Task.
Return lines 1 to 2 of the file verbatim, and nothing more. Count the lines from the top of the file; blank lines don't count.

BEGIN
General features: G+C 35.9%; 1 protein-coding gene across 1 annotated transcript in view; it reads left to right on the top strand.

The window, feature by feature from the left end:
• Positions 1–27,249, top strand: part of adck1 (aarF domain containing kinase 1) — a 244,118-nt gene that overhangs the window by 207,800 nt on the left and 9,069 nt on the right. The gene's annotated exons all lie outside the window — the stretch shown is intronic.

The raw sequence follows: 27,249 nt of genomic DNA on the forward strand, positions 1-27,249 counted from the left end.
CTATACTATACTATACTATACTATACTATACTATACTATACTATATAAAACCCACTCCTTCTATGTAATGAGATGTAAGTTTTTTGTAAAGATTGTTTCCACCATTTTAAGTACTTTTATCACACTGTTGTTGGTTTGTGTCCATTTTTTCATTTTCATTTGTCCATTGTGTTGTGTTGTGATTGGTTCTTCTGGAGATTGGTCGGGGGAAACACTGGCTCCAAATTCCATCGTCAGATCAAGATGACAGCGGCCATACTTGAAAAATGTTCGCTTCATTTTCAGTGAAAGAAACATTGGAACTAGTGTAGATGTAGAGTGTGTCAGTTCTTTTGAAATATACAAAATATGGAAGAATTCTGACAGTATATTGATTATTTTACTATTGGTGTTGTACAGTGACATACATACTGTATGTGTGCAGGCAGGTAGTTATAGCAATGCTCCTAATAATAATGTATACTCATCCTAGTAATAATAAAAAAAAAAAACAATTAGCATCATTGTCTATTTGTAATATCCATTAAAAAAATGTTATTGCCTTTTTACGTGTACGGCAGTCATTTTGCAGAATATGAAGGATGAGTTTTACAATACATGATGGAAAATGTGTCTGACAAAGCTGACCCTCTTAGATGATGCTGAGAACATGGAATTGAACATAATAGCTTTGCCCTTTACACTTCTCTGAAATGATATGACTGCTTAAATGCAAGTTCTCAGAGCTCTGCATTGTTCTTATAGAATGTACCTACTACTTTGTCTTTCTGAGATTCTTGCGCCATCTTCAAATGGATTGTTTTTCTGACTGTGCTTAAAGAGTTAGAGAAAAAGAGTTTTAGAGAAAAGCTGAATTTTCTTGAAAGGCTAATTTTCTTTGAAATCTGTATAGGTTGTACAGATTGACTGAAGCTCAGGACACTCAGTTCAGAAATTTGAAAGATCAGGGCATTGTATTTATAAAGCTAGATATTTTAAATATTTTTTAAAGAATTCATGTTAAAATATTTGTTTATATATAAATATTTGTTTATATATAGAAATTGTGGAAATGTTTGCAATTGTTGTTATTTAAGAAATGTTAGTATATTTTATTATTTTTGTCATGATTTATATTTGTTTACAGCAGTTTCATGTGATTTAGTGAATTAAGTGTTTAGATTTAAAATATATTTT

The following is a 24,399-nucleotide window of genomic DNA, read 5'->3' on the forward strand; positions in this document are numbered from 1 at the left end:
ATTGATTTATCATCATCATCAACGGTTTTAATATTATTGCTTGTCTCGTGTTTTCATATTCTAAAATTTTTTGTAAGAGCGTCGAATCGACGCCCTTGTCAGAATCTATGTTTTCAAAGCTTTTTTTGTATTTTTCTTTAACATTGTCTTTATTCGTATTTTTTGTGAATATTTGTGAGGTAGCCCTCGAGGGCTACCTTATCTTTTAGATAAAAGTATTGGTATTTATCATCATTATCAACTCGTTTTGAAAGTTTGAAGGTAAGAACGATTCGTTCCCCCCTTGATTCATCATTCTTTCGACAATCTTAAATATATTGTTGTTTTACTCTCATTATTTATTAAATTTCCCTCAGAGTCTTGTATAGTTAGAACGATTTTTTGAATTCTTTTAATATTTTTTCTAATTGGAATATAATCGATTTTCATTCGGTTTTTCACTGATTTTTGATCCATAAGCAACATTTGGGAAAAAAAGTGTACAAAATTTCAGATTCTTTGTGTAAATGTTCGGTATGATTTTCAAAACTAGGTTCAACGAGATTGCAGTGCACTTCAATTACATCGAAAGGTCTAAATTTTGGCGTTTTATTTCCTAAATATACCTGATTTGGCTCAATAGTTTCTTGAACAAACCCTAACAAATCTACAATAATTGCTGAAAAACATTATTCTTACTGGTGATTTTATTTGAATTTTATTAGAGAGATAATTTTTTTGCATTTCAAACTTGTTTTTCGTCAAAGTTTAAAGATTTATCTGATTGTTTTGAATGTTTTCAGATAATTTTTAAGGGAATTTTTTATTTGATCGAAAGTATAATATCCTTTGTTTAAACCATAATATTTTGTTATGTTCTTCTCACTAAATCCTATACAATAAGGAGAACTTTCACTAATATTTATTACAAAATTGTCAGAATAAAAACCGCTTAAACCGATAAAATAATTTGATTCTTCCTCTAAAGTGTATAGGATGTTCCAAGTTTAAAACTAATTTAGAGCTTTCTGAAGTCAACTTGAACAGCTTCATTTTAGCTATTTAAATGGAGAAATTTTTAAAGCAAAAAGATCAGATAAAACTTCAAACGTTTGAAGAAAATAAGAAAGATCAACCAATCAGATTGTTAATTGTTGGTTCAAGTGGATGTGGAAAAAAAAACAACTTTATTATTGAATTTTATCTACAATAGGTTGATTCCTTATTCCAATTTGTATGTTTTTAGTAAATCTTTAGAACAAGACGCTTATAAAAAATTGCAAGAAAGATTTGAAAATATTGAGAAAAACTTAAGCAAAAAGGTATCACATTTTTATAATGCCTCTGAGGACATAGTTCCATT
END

General features: G+C 35.9%; 1 protein-coding gene across 1 annotated transcript in view; it reads left to right on the top strand.

The window, feature by feature from the left end: